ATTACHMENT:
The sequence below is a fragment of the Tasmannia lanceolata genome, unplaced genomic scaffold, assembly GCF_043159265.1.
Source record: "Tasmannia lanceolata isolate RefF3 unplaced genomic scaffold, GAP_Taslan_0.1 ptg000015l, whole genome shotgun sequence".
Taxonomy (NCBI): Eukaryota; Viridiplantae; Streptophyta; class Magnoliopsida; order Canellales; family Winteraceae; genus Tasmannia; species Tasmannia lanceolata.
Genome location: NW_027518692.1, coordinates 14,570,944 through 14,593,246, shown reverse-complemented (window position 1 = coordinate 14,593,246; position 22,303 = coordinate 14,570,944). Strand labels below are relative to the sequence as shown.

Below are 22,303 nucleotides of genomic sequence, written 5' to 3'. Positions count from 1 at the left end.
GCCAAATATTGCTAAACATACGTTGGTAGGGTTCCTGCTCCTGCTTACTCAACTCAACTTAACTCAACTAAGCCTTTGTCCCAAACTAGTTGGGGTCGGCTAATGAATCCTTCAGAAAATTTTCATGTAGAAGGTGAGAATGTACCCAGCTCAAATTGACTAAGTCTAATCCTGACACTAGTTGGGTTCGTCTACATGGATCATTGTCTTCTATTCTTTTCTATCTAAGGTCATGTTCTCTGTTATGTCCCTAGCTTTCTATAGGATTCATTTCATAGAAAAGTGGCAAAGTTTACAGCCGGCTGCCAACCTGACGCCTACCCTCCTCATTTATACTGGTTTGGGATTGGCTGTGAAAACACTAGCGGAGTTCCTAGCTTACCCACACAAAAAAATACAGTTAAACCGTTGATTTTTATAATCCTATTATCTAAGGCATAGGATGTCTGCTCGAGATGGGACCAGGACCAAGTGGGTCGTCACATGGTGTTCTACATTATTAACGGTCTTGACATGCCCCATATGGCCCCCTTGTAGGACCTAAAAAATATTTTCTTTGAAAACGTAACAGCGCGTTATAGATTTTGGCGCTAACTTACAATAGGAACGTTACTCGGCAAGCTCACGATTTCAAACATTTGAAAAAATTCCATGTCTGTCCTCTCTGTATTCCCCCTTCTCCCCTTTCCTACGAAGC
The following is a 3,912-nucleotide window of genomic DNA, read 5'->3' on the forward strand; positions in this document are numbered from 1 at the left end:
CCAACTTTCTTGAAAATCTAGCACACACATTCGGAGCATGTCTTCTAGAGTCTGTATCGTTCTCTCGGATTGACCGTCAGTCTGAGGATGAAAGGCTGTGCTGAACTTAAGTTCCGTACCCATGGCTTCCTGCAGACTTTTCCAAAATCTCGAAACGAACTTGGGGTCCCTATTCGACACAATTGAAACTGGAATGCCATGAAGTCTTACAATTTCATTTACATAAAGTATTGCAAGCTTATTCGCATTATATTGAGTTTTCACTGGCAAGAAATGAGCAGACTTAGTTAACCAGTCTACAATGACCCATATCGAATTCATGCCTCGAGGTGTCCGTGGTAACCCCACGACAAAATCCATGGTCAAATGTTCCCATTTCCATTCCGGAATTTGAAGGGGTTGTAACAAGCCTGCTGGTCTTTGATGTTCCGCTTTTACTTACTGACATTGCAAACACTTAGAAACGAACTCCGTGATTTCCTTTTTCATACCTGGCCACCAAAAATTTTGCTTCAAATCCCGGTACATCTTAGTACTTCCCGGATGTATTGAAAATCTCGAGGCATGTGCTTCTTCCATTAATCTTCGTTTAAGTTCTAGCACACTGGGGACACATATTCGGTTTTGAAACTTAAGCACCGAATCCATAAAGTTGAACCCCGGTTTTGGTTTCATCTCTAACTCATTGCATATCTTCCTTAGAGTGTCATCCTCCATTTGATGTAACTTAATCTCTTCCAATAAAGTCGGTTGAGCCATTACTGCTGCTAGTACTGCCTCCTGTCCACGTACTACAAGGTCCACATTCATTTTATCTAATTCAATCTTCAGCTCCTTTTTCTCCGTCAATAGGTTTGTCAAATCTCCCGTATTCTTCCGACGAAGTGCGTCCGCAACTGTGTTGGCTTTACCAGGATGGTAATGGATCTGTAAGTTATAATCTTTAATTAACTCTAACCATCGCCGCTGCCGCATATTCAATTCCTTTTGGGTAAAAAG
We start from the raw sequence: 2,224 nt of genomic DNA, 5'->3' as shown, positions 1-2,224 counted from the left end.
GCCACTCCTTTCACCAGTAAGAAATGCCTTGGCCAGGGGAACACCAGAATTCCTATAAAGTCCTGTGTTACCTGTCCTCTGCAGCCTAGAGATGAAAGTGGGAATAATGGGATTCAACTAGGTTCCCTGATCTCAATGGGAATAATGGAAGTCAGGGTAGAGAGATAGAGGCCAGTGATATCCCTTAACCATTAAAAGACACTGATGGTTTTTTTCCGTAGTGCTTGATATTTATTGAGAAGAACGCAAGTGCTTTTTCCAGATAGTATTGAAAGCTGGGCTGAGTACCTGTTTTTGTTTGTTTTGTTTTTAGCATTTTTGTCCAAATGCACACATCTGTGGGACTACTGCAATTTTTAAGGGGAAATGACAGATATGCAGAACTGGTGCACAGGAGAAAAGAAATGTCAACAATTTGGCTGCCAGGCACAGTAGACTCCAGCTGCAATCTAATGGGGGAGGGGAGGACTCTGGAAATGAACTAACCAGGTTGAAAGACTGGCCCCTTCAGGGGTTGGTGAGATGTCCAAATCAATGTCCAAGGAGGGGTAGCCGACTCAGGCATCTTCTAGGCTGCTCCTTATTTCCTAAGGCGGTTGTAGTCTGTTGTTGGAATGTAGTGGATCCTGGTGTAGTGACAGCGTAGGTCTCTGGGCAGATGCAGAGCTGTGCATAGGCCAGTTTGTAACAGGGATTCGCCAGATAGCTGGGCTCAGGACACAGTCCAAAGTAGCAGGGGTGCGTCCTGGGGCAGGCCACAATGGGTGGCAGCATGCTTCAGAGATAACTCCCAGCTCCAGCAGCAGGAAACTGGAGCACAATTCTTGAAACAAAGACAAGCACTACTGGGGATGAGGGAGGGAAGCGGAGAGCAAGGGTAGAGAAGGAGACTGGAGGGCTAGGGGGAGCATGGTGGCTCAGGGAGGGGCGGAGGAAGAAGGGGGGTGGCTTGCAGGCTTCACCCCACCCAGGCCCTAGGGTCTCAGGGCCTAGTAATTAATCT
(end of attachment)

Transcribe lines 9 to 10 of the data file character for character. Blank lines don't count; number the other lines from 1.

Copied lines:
We start from the raw sequence: 2,224 nt of genomic DNA, 5'->3' as shown, positions 1-2,224 counted from the left end.
GCCACTCCTTTCACCAGTAAGAAATGCCTTGGCCAGGGGAACACCAGAATTCCTATAAAGTCCTGTGTTACCTGTCCTCTGCAGCCTAGAGATGAAAGTGGGAATAATGGGATTCAACTAGGTTCCCTGATCTCAATGGGAATAATGGAAGTCAGGGTAGAGAGATAGAGGCCAGTGATATCCCTTAACCATTAAAAGACACTGATGGTTTTTTTCCGTAGTGCTTGATATTTATTGAGAAGAACGCAAGTGCTTTTTCCAGATAGTATTGAAAGCTGGGCTGAGTACCTGTTTTTGTTTGTTTTGTTTTTAGCATTTTTGTCCAAATGCACACATCTGTGGGACTACTGCAATTTTTAAGGGGAAATGACAGATATGCAGAACTGGTGCACAGGAGAAAAGAAATGTCAACAATTTGGCTGCCAGGCACAGTAGACTCCAGCTGCAATCTAATGGGGGAGGGGAGGACTCTGGAAATGAACTAACCAGGTTGAAAGACTGGCCCCTTCAGGGGTTGGTGAGATGTCCAAATCAATGTCCAAGGAGGGGTAGCCGACTCAGGCATCTTCTAGGCTGCTCCTTATTTCCTAAGGCGGTTGTAGTCTGTTGTTGGAATGTAGTGGATCCTGGTGTAGTGACAGCGTAGGTCTCTGGGCAGATGCAGAGCTGTGCATAGGCCAGTTTGTAACAGGGATTCGCCAGATAGCTGGGCTCAGGACACAGTCCAAAGTAGCAGGGGTGCGTCCTGGGGCAGGCCACAATGGGTGGCAGCATGCTTCAGAGATAACTCCCAGCTCCAGCAGCAGGAAACTGGAGCACAATTCTTGAAACAAAGACAAGCACTACTGGGGATGAGGGAGGGAAGCGGAGAGCAAGGGTAGAGAAGGAGACTGGAGGGCTAGGGGGAGCATGGTGGCTCAGGGAGGGGCGGAGGAAGAAGGGGGGTGGCTTGCAGGCTTCACCCCACCCAGGCCCTAGGGTCTCAGGGCCTAGTAATTAATCT